An LLC with more than two members is treated as a partnership and tax is imposed at the partner level, with the partners’ share of income or losses reported on their personal income tax returns. Again, under the proposal, each partner’s tax rate is capped at 25%.  Presumably, a partner that is a C Corporation will be taxed on 25% of its pass-through income.

Finally, an LLC may “check-the-box” and elect to be treated as C or S corporation. S Corporations are pass-through-entities and S Corporation shareholders are taxed at the shareholder level similar to partners in a partnership. The income of an LLC that elects to be treated as a C corporation would presumably be taxed at the 20% corporate tax rate.

One benefit of a pass-through-entity is that a partner is not subject to double taxation as cash distributions to a partner may be received tax-free. In addition, an LLC/partnership generally may be dissolved with a lower risk of triggering recognition of income on the liquidation. For example, let’s say that a C corporation buys a piece of real estate for $400,000, and two years later the real estate has appreciated in value to $600,000. The shareholders’ original investment in corporate stock is $300,000. If the corporation dissolves and the shareholders receive the real estate, they have to pay tax on the fair market value of the property ($600,000) less their original stock investment ($300,000). So, the shareholder must pay tax on a gain of $300,000. But in an LLC/partnership, the liquidation of the partnership would not be a taxable event, so the partners would not immediately pay tax on that value.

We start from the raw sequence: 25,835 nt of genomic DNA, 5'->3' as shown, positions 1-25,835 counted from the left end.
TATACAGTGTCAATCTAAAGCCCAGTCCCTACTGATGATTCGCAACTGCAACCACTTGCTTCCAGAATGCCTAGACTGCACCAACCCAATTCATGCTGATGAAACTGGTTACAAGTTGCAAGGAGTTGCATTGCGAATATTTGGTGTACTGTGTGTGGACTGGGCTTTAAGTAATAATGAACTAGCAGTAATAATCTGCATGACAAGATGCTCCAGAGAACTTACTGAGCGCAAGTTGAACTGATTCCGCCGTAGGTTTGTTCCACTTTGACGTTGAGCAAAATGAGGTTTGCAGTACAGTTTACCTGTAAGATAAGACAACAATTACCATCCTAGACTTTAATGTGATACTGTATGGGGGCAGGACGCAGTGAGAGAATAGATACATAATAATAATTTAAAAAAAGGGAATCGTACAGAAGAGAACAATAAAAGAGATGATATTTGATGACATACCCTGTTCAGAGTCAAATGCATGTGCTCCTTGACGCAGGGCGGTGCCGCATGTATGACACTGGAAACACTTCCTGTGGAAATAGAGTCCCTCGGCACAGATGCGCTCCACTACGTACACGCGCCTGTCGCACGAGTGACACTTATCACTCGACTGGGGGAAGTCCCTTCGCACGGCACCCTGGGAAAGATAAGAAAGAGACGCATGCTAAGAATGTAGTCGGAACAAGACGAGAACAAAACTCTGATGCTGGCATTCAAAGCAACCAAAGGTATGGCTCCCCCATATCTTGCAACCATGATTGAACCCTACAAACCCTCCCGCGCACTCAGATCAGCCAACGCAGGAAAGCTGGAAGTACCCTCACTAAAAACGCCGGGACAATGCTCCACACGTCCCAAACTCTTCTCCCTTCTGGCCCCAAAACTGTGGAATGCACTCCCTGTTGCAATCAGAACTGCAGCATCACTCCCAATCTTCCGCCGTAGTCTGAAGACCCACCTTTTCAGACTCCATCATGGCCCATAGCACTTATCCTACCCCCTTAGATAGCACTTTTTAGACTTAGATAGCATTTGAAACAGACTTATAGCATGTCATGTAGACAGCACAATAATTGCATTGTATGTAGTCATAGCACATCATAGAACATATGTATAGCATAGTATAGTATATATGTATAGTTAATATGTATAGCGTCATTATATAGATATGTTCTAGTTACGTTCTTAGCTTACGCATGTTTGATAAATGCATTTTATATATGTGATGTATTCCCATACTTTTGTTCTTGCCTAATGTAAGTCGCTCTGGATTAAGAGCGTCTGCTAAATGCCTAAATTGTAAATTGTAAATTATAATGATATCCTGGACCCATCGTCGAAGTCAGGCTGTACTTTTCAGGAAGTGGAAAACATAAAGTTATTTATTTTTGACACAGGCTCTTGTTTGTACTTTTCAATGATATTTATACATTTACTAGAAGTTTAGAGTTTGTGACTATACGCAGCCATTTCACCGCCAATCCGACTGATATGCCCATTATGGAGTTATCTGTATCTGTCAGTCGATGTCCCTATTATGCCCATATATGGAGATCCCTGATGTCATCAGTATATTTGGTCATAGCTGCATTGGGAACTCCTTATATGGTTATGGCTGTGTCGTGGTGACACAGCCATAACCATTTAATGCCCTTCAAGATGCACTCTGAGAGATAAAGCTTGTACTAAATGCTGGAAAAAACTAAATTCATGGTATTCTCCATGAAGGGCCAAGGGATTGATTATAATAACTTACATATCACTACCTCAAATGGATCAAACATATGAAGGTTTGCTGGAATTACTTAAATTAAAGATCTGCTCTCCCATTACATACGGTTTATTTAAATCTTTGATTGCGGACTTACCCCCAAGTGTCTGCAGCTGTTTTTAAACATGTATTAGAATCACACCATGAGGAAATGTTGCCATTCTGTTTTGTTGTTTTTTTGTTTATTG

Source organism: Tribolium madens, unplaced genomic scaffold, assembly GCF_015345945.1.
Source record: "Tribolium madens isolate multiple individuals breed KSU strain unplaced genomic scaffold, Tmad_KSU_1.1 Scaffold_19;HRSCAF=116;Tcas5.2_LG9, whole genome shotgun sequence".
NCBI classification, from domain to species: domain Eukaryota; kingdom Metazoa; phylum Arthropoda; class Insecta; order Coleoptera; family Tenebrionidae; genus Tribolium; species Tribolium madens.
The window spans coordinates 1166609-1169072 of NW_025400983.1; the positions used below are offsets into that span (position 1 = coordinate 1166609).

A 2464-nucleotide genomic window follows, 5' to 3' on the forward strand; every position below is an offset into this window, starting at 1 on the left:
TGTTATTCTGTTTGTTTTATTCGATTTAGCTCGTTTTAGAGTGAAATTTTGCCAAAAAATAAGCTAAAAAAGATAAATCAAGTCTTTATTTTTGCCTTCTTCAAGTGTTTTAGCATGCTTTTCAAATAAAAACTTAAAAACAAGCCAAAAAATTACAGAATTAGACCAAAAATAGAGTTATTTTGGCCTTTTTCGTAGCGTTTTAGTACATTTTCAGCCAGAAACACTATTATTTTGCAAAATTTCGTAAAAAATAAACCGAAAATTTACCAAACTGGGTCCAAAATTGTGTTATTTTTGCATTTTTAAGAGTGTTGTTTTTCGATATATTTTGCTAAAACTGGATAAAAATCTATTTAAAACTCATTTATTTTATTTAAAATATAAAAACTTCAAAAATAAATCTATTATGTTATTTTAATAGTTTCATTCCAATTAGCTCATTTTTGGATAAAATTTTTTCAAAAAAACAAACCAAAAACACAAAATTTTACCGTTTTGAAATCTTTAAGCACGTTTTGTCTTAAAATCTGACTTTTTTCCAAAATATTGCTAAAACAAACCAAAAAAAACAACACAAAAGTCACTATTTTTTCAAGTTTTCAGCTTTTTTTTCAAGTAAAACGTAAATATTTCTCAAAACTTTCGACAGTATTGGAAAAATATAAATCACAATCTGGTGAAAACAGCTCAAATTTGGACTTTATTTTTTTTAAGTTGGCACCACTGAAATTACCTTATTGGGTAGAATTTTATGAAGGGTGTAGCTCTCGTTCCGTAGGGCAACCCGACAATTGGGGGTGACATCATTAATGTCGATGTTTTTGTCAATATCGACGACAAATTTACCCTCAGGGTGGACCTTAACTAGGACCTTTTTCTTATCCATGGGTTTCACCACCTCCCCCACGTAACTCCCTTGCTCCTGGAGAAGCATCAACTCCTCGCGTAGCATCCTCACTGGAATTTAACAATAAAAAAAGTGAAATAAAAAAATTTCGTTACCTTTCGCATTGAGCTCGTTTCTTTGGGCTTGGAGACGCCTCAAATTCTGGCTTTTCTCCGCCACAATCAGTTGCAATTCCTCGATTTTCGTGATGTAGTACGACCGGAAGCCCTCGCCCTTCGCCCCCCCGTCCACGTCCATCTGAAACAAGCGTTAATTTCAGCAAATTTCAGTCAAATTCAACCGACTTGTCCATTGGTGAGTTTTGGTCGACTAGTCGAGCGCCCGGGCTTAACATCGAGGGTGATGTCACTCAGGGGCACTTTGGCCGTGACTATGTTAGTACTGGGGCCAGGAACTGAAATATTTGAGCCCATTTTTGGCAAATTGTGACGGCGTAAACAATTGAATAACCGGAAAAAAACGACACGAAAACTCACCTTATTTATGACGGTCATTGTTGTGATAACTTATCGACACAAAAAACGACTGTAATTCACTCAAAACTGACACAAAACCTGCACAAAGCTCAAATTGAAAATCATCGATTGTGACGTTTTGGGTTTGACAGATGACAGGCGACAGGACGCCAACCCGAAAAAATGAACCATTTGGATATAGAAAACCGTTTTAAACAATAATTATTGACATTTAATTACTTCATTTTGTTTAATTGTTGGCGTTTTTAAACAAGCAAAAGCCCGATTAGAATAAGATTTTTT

There are a few drawbacks to partnerships in the cannabis space. As discussed earlier, partners have individual liability for tax that the partnership owes, so all partners must be diligent to ensure they are making sufficient tax payments. Additionally, because of some quirks in the partnership tax code, IRC 280E has the effect of making a partner that is selling its interest pay more tax on the sale of that partnership interest than a similarly situated shareholder in a C corporation would pay. Finally, members/partners must pay employment taxes at the 7.65% rate, whereas the C Corporation pays a shareholder employee’s share of such taxes.